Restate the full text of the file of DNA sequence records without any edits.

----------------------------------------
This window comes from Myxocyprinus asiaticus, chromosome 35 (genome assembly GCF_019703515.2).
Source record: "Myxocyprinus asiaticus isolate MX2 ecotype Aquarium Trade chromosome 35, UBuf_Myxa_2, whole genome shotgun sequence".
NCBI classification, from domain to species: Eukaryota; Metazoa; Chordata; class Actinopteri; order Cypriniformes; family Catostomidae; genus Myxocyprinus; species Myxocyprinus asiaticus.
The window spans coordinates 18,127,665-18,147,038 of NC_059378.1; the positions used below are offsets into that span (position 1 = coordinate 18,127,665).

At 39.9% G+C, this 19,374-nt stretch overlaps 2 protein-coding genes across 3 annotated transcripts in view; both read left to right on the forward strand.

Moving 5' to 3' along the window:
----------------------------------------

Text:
This window comes from Myxocyprinus asiaticus, chromosome 35 (genome assembly GCF_019703515.2).
Source record: "Myxocyprinus asiaticus isolate MX2 ecotype Aquarium Trade chromosome 35, UBuf_Myxa_2, whole genome shotgun sequence".
NCBI classification, from domain to species: Eukaryota; Metazoa; Chordata; class Actinopteri; order Cypriniformes; family Catostomidae; genus Myxocyprinus; species Myxocyprinus asiaticus.
The window spans coordinates 18,127,665-18,147,038 of NC_059378.1; the positions used below are offsets into that span (position 1 = coordinate 18,127,665).

At 39.9% G+C, this 19,374-nt stretch overlaps 2 protein-coding genes across 3 annotated transcripts in view; both read left to right on the forward strand.

Moving 5' to 3' along the window: